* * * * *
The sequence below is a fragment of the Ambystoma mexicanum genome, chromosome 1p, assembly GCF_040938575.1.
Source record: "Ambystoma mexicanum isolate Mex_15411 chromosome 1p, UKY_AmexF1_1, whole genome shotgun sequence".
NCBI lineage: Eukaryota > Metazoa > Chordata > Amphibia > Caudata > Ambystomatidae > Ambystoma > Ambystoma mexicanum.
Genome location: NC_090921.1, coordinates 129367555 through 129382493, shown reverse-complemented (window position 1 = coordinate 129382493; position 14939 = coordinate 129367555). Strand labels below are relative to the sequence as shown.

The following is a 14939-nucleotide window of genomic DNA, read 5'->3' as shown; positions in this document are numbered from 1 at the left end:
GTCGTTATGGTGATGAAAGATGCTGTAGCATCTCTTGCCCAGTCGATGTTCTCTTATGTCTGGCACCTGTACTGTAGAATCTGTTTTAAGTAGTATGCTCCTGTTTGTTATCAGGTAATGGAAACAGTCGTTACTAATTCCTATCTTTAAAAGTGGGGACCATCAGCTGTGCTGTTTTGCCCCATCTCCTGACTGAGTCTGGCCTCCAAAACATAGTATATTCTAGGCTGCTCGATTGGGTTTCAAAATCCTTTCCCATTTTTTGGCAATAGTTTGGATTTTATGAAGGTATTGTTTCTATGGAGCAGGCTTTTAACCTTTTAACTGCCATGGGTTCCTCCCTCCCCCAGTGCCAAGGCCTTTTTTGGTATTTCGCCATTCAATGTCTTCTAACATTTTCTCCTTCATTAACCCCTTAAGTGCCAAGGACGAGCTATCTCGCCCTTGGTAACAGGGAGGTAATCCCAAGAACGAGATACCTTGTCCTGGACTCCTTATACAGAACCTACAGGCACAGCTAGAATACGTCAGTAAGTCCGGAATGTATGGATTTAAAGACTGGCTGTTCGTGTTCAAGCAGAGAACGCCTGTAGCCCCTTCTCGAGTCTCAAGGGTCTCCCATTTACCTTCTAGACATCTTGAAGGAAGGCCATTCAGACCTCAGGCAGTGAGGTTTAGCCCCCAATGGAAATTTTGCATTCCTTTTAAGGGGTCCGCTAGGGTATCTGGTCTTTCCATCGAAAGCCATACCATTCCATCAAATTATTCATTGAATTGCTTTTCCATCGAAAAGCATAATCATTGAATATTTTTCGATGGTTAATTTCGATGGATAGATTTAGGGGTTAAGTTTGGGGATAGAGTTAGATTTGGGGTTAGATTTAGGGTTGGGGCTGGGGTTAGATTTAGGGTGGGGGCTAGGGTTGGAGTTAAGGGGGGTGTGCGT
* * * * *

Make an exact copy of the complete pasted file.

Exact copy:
The sequence below is a fragment of the Ambystoma mexicanum genome, chromosome 1p, assembly GCF_040938575.1.
Source record: "Ambystoma mexicanum isolate Mex_15411 chromosome 1p, UKY_AmexF1_1, whole genome shotgun sequence".
NCBI lineage: Eukaryota > Metazoa > Chordata > Amphibia > Caudata > Ambystomatidae > Ambystoma > Ambystoma mexicanum.
Genome location: NC_090921.1, coordinates 129367555 through 129382493, shown reverse-complemented (window position 1 = coordinate 129382493; position 14939 = coordinate 129367555). Strand labels below are relative to the sequence as shown.

The following is a 14939-nucleotide window of genomic DNA, read 5'->3' as shown; positions in this document are numbered from 1 at the left end:
GTCGTTATGGTGATGAAAGATGCTGTAGCATCTCTTGCCCAGTCGATGTTCTCTTATGTCTGGCACCTGTACTGTAGAATCTGTTTTAAGTAGTATGCTCCTGTTTGTTATCAGGTAATGGAAACAGTCGTTACTAATTCCTATCTTTAAAAGTGGGGACCATCAGCTGTGCTGTTTTGCCCCATCTCCTGACTGAGTCTGGCCTCCAAAACATAGTATATTCTAGGCTGCTCGATTGGGTTTCAAAATCCTTTCCCATTTTTTGGCAATAGTTTGGATTTTATGAAGGTATTGTTTCTATGGAGCAGGCTTTTAACCTTTTAACTGCCATGGGTTCCTCCCTCCCCCAGTGCCAAGGCCTTTTTTGGTATTTCGCCATTCAATGTCTTCTAACATTTTCTCCTTCATTAACCCCTTAAGTGCCAAGGACGAGCTATCTCGCCCTTGGTAACAGGGAGGTAATCCCAAGAACGAGATACCTTGTCCTGGACTCCTTATACAGAACCTACAGGCACAGCTAGAATACGTCAGTAAGTCCGGAATGTATGGATTTAAAGACTGGCTGTTCGTGTTCAAGCAGAGAACGCCTGTAGCCCCTTCTCGAGTCTCAAGGGTCTCCCATTTACCTTCTAGACATCTTGAAGGAAGGCCATTCAGACCTCAGGCAGTGAGGTTTAGCCCCCAATGGAAATTTTGCATTCCTTTTAAGGGGTCCGCTAGGGTATCTGGTCTTTCCATCGAAAGCCATACCATTCCATCAAATTATTCATTGAATTGCTTTTCCATCGAAAAGCATAATCATTGAATATTTTTCGATGGTTAATTTCGATGGATAGATTTAGGGGTTAAGTTTGGGGATAGAGTTAGATTTGGGGTTAGATTTAGGGTTGGGGCTGGGGTTAGATTTAGGGTGGGGGCTAGGGTTGGAGTTAAGGGGGGTGTGCGT